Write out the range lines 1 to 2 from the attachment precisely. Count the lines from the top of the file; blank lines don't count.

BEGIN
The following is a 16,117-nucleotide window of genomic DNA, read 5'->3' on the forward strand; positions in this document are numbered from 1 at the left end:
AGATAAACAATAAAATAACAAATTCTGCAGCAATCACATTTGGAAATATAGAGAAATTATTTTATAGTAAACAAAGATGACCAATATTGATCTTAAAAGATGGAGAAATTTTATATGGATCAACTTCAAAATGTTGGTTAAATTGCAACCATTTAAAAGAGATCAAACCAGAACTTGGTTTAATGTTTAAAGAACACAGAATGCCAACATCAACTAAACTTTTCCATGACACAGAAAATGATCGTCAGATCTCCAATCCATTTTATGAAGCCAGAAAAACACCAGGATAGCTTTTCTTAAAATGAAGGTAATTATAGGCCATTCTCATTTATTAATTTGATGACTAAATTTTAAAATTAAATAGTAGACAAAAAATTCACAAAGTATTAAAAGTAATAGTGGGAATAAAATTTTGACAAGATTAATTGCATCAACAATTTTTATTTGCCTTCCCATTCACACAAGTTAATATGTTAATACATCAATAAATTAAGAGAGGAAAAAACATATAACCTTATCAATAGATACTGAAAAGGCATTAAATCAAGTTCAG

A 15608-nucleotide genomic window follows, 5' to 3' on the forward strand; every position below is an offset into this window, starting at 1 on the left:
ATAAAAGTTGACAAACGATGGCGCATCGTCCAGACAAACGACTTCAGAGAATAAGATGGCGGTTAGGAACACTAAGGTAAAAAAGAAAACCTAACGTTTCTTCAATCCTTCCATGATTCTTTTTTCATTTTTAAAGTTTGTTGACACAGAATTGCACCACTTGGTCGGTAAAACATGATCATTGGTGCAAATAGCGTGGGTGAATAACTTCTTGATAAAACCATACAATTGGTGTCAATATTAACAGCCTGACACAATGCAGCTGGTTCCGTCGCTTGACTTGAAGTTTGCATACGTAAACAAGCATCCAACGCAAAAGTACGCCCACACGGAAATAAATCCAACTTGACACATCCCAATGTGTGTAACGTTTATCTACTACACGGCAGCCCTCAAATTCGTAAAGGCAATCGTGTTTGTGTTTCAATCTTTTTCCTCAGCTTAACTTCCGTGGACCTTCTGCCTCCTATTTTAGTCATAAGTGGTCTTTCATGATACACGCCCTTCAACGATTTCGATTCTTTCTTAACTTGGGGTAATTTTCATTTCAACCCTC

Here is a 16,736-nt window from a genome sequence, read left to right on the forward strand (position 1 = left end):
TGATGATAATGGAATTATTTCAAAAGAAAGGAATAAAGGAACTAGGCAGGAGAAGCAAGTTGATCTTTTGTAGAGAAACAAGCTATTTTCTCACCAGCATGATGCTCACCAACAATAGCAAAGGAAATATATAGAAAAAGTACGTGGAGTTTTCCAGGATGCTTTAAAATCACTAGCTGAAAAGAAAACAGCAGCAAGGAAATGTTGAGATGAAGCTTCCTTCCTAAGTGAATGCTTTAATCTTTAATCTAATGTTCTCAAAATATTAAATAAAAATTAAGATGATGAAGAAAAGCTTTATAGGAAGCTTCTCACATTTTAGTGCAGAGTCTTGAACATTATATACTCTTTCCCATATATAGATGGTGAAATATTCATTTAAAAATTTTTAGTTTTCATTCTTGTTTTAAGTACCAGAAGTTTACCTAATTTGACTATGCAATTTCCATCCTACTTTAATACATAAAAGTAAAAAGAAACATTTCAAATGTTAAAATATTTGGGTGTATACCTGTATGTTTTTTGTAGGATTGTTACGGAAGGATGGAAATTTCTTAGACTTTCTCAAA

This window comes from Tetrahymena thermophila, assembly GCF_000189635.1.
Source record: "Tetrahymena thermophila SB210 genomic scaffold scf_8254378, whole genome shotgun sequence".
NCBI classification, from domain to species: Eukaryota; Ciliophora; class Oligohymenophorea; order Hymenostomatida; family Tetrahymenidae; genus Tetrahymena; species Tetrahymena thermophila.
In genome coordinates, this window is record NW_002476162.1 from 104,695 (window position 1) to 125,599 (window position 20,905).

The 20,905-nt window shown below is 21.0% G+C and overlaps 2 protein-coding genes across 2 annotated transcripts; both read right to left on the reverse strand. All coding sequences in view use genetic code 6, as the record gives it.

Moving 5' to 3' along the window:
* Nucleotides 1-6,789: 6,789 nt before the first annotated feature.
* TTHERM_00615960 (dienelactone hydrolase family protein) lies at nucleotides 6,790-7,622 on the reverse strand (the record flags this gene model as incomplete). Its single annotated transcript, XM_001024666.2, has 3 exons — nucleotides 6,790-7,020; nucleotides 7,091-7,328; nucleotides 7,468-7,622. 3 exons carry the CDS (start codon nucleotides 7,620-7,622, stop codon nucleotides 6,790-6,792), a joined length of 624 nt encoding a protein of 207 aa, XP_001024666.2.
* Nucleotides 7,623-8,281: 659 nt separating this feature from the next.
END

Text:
The following is a 16,117-nucleotide window of genomic DNA, read 5'->3' on the forward strand; positions in this document are numbered from 1 at the left end:
AGATAAACAATAAAATAACAAATTCTGCAGCAATCACATTTGGAAATATAGAGAAATTATTTTATAGTAAACAAAGATGACCAATATTGATCTTAAAAGATGGAGAAATTTTATATGGATCAACTTCAAAATGTTGGTTAAATTGCAACCATTTAAAAGAGATCAAACCAGAACTTGGTTTAATGTTTAAAGAACACAGAATGCCAACATCAACTAAACTTTTCCATGACACAGAAAATGATCGTCAGATCTCCAATCCATTTTATGAAGCCAGAAAAACACCAGGATAGCTTTTCTTAAAATGAAGGTAATTATAGGCCATTCTCATTTATTAATTTGATGACTAAATTTTAAAATTAAATAGTAGACAAAAAATTCACAAAGTATTAAAAGTAATAGTGGGAATAAAATTTTGACAAGATTAATTGCATCAACAATTTTTATTTGCCTTCCCATTCACACAAGTTAATATGTTAATACATCAATAAATTAAGAGAGGAAAAAACATATAACCTTATCAATAGATACTGAAAAGGCATTAAATCAAGTTCAG